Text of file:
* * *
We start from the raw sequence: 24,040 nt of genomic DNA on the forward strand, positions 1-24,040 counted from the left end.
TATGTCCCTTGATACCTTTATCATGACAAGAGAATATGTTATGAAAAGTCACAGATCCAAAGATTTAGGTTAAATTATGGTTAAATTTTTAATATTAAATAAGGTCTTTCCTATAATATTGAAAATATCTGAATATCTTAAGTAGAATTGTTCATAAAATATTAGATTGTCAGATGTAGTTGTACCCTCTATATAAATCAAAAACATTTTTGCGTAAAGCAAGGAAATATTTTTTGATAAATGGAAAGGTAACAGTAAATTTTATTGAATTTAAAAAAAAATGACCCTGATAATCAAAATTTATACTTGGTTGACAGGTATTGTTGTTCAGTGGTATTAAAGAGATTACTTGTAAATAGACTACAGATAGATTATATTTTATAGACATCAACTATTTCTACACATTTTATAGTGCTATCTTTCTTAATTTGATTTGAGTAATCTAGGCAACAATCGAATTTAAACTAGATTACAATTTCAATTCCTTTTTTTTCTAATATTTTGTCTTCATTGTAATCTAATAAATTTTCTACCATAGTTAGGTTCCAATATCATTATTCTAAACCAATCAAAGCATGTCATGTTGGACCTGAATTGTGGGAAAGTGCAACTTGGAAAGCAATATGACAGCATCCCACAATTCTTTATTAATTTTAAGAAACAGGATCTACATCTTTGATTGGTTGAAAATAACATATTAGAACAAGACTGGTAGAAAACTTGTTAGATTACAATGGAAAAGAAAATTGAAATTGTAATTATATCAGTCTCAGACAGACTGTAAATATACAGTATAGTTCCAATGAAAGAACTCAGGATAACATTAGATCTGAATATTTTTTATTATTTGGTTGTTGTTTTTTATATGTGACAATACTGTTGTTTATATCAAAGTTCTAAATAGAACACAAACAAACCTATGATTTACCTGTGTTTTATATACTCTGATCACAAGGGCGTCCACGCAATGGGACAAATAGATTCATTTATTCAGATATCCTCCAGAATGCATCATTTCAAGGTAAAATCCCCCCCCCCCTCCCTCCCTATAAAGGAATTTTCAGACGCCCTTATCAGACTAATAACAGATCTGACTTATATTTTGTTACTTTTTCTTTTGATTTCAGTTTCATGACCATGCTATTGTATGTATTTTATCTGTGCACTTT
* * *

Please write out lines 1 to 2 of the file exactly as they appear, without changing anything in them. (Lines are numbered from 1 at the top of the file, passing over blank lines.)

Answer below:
We start from the raw sequence: 24,040 nt of genomic DNA on the forward strand, positions 1-24,040 counted from the left end.
TATGTCCCTTGATACCTTTATCATGACAAGAGAATATGTTATGAAAAGTCACAGATCCAAAGATTTAGGTTAAATTATGGTTAAATTTTTAATATTAAATAAGGTCTTTCCTATAATATTGAAAATATCTGAATATCTTAAGTAGAATTGTTCATAAAATATTAGATTGTCAGATGTAGTTGTACCCTCTATATAAATCAAAAACATTTTTGCGTAAAGCAAGGAAATATTTTTTGATAAATGGAAAGGTAACAGTAAATTTTATTGAATTTAAAAAAAAATGACCCTGATAATCAAAATTTATACTTGGTTGACAGGTATTGTTGTTCAGTGGTATTAAAGAGATTACTTGTAAATAGACTACAGATAGATTATATTTTATAGACATCAACTATTTCTACACATTTTATAGTGCTATCTTTCTTAATTTGATTTGAGTAATCTAGGCAACAATCGAATTTAAACTAGATTACAATTTCAATTCCTTTTTTTTCTAATATTTTGTCTTCATTGTAATCTAATAAATTTTCTACCATAGTTAGGTTCCAATATCATTATTCTAAACCAATCAAAGCATGTCATGTTGGACCTGAATTGTGGGAAAGTGCAACTTGGAAAGCAATATGACAGCATCCCACAATTCTTTATTAATTTTAAGAAACAGGATCTACATCTTTGATTGGTTGAAAATAACATATTAGAACAAGACTGGTAGAAAACTTGTTAGATTACAATGGAAAAGAAAATTGAAATTGTAATTATATCAGTCTCAGACAGACTGTAAATATACAGTATAGTTCCAATGAAAGAACTCAGGATAACATTAGATCTGAATATTTTTTATTATTTGGTTGTTGTTTTTTATATGTGACAATACTGTTGTTTATATCAAAGTTCTAAATAGAACACAAACAAACCTATGATTTACCTGTGTTTTATATACTCTGATCACAAGGGCGTCCACGCAATGGGACAAATAGATTCATTTATTCAGATATCCTCCAGAATGCATCATTTCAAGGTAAAATCCCCCCCCCCCTCCCTCCCTATAAAGGAATTTTCAGACGCCCTTATCAGACTAATAACAGATCTGACTTATATTTTGTTACTTTTTCTTTTGATTTCAGTTTCATGACCATGCTATTGTATGTATTTTATCTGTGCACTTT